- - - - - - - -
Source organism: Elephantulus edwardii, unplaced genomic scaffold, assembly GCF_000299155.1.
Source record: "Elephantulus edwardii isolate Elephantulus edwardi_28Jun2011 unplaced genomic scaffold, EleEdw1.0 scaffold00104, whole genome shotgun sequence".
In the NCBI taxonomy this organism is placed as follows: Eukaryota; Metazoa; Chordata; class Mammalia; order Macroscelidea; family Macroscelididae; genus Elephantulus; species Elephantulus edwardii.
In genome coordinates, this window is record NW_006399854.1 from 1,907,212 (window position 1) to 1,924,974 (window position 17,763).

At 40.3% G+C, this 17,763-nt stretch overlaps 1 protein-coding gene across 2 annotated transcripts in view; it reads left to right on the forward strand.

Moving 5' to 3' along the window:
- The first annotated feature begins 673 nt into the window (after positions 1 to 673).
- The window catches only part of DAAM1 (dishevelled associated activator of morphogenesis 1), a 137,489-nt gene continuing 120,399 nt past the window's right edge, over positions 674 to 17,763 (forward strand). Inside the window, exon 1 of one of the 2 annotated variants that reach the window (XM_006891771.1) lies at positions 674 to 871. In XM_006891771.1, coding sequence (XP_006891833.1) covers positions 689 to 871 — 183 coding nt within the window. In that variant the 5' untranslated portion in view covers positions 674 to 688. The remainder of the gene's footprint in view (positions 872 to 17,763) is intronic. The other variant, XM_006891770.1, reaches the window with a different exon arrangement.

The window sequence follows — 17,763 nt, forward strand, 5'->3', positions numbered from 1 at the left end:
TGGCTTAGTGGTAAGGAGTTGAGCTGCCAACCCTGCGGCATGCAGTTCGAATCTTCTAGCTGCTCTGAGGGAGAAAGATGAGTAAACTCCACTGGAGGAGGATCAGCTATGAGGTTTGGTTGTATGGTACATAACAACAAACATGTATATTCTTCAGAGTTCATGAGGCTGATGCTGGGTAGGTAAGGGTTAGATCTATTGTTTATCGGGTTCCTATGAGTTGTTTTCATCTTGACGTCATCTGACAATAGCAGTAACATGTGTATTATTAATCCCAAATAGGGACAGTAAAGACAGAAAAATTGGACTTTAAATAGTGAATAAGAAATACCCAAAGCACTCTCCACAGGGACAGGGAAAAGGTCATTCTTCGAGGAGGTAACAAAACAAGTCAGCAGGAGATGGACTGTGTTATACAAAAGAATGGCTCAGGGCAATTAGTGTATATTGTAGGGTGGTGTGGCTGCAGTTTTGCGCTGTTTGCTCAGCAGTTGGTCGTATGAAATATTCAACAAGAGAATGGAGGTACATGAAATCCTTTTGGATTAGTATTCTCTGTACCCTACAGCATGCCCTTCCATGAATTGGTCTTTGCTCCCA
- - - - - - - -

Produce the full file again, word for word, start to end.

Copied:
Source organism: Elephantulus edwardii, unplaced genomic scaffold, assembly GCF_000299155.1.
Source record: "Elephantulus edwardii isolate Elephantulus edwardi_28Jun2011 unplaced genomic scaffold, EleEdw1.0 scaffold00104, whole genome shotgun sequence".
In the NCBI taxonomy this organism is placed as follows: Eukaryota; Metazoa; Chordata; class Mammalia; order Macroscelidea; family Macroscelididae; genus Elephantulus; species Elephantulus edwardii.
In genome coordinates, this window is record NW_006399854.1 from 1,907,212 (window position 1) to 1,924,974 (window position 17,763).

At 40.3% G+C, this 17,763-nt stretch overlaps 1 protein-coding gene across 2 annotated transcripts in view; it reads left to right on the forward strand.

Moving 5' to 3' along the window:
- The first annotated feature begins 673 nt into the window (after positions 1 to 673).
- The window catches only part of DAAM1 (dishevelled associated activator of morphogenesis 1), a 137,489-nt gene continuing 120,399 nt past the window's right edge, over positions 674 to 17,763 (forward strand). Inside the window, exon 1 of one of the 2 annotated variants that reach the window (XM_006891771.1) lies at positions 674 to 871. In XM_006891771.1, coding sequence (XP_006891833.1) covers positions 689 to 871 — 183 coding nt within the window. In that variant the 5' untranslated portion in view covers positions 674 to 688. The remainder of the gene's footprint in view (positions 872 to 17,763) is intronic. The other variant, XM_006891770.1, reaches the window with a different exon arrangement.

The window sequence follows — 17,763 nt, forward strand, 5'->3', positions numbered from 1 at the left end:
TGGCTTAGTGGTAAGGAGTTGAGCTGCCAACCCTGCGGCATGCAGTTCGAATCTTCTAGCTGCTCTGAGGGAGAAAGATGAGTAAACTCCACTGGAGGAGGATCAGCTATGAGGTTTGGTTGTATGGTACATAACAACAAACATGTATATTCTTCAGAGTTCATGAGGCTGATGCTGGGTAGGTAAGGGTTAGATCTATTGTTTATCGGGTTCCTATGAGTTGTTTTCATCTTGACGTCATCTGACAATAGCAGTAACATGTGTATTATTAATCCCAAATAGGGACAGTAAAGACAGAAAAATTGGACTTTAAATAGTGAATAAGAAATACCCAAAGCACTCTCCACAGGGACAGGGAAAAGGTCATTCTTCGAGGAGGTAACAAAACAAGTCAGCAGGAGATGGACTGTGTTATACAAAAGAATGGCTCAGGGCAATTAGTGTATATTGTAGGGTGGTGTGGCTGCAGTTTTGCGCTGTTTGCTCAGCAGTTGGTCGTATGAAATATTCAACAAGAGAATGGAGGTACATGAAATCCTTTTGGATTAGTATTCTCTGTACCCTACAGCATGCCCTTCCATGAATTGGTCTTTGCTCCCA